As obnoxious as your rant is, you do give rise to a valid question. If an English as a second language person was capable of communicating in English with a native speaker, then shouldn't one goal for Siri be the ability to also understand those same speech patterns? That to me would be a better test of the system's sophistication. We certainly have a wide range of regional accents even among native English speakers.

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post #47 of 141
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Originally Posted by jragosta View Post

The problem is that this is a limited test and can not be easily verified. If someone uses a sample of native English speakers vs. a bunch of people just off the boat who learned English from a guidebook, the answer will be different.
The only real indication is what the millions of Siri users think about the product. One survey (using a random sample which should be representative) found that 96% if iPhone 4S users were somewhat satisfied or very satisfied with their phone and when asked about the best thing about the phone, 50% said 'Siri'.
http://www.uswitch.com/mobiles/news/2011/12/iphone_4s_siri_score_big_for_customer_satisfaction/
Or, you could do a side by side comparison using the same speakers and the same conditions. Siri had 96% accuracy compared to Google Voice at 93%:
http://blog.thearorareport.com/2011/11/14/aaple-siri-voice-recgnition-trumps-android-voice/
Of course, the real benefit is not just the accuracy, it's what you can do with it. If you're driving, there's some value in "Siri, make an appointment with John for 9 am next Wednesday". Even if you have to repeat it, it's better than having to rely on your memory until you get home or trying to manually enter the appointment while driving.

I seriously doubt Google will be able to provide a eyes-free, hands-free fully voice interactive experience for a long time. What many people don't realize is that Siri is the result of a decade of development by some of the greatest minds at some of the best technology schools in the United States at a total estimated cost of USD $200 million. A significant component in the development of Siri was a semantic web interface for scheduling events which is what enables Siri to communicate with various services such as Apple apps (Calendars, Contacts, Messages, Reminders) and especially external services such as movietickets.com, Wolfram Alpha, Yelp!.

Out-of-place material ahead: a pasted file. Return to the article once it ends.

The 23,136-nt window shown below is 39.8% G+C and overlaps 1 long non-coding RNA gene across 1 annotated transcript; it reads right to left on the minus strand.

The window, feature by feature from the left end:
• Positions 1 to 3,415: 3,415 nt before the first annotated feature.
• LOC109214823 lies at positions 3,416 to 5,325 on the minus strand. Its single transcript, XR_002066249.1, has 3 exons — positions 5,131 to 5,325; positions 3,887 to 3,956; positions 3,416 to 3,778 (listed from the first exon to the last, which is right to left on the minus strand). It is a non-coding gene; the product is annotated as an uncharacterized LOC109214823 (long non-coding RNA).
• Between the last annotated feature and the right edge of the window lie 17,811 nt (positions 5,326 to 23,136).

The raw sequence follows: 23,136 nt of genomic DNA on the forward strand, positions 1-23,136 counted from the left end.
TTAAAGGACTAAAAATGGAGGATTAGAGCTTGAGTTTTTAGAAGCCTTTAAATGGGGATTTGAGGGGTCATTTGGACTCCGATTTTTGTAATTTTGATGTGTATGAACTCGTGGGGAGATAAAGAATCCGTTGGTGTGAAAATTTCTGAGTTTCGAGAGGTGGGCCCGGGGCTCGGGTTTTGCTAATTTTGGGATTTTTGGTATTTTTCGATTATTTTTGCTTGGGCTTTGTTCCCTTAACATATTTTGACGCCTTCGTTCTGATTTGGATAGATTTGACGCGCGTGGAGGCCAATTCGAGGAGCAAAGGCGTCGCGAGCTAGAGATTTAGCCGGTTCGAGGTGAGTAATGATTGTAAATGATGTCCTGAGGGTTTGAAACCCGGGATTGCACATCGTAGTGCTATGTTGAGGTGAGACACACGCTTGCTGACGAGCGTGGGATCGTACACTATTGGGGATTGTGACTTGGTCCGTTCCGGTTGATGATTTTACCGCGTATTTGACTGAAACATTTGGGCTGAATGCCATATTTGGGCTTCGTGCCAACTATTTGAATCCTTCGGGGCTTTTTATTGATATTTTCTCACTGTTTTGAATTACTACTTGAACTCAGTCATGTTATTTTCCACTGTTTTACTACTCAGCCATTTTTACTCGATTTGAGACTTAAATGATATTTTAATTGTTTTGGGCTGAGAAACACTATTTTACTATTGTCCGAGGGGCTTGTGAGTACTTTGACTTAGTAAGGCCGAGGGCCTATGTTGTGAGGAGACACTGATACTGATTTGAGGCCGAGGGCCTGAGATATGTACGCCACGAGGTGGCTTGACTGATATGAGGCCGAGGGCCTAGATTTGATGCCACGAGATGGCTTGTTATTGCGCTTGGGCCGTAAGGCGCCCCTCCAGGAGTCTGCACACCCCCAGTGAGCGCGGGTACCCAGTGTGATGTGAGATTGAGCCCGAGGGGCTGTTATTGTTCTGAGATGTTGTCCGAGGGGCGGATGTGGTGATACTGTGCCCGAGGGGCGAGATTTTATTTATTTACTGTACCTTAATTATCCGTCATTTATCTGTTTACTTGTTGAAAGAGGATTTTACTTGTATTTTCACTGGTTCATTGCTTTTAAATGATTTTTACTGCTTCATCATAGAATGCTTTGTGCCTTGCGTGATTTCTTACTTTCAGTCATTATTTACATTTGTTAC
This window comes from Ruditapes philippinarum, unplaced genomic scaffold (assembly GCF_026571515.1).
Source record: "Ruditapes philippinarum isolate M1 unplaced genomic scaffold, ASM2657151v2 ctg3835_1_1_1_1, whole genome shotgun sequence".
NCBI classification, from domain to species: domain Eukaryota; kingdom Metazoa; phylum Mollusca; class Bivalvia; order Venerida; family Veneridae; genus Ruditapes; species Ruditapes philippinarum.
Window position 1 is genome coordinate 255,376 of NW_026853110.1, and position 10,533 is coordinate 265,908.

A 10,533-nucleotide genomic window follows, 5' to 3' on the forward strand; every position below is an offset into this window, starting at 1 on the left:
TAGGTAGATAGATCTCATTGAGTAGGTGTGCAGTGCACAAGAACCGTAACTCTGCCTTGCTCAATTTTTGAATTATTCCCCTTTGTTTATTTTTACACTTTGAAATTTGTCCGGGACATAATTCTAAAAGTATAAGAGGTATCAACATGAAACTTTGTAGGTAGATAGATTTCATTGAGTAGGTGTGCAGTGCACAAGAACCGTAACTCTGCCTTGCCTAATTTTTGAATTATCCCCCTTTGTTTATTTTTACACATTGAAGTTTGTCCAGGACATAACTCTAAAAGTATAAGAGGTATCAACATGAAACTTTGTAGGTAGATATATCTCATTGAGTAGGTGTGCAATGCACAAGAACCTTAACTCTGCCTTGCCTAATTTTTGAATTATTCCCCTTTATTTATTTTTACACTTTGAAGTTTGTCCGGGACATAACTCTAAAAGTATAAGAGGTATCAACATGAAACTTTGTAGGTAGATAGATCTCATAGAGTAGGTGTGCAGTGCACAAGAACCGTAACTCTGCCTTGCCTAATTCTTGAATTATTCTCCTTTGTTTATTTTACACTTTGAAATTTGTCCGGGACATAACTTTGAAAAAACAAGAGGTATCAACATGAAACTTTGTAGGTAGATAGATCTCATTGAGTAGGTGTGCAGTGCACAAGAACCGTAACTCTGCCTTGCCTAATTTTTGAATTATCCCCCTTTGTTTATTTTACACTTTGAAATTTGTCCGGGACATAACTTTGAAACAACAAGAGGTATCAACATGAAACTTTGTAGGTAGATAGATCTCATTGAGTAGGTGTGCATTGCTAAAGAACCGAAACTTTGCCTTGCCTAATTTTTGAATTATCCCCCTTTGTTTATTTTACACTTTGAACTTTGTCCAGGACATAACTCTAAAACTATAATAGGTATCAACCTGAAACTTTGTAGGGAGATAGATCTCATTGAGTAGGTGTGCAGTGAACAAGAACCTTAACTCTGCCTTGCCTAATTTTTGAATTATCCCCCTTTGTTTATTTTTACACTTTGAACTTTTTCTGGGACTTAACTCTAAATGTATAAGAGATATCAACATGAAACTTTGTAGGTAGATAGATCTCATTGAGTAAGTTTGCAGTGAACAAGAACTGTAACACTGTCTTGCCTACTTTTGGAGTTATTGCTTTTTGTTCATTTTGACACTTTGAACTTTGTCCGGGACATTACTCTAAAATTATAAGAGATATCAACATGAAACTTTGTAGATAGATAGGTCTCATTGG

post #48 of 141
Quote:
Originally Posted by robogobo View Post

It's "allowed" to be called beta as long as it's in beta.  And it's still in beta because they haven't worked out the problems completely.  As soon as they're worked out, it will probably be out of beta.  Make sense?

google mail was in beta for what seemed like forever!

post #49 of 141
Quote:
Originally Posted by jragosta View Post


ROTFLMAO.
Only in your world would a paid advertisement with no methodology or controls be a valid response to an independent side-by-side comparison with appropriate controls.
You know you've lost when you have to resort to an advertisement to make a claim that a product is better.

Dude, don't start out the day failing to read before posting, particularly when it's your own link. Only in your world could your article "proving" Siri more accurate than Google Voice Actions be misconstrued as a scientific study "with appropriate controls".  The article itself plainly says: 

 

"The study is small and not scientific, therefor no quantitative conclusions should be drawn

http://blog.thearorareport.com/2011/11/14/aaple-siri-voice-recgnition-trumps-android-voice/

 

That's your link!! Please be careful today. It's a long fall off your high-horse.

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post #50 of 141
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Originally Posted by mstone View Post

As obnoxious as your rant is, you do give rise to a valid question. If an English as a second language person was capable of communicating in English with a native speaker, then shouldn't one goal for Siri be the ability to also understand those same speech patterns? That to me would be a better test of the system's sophistication. We certainly have a wide range of regional accents even among native English speakers.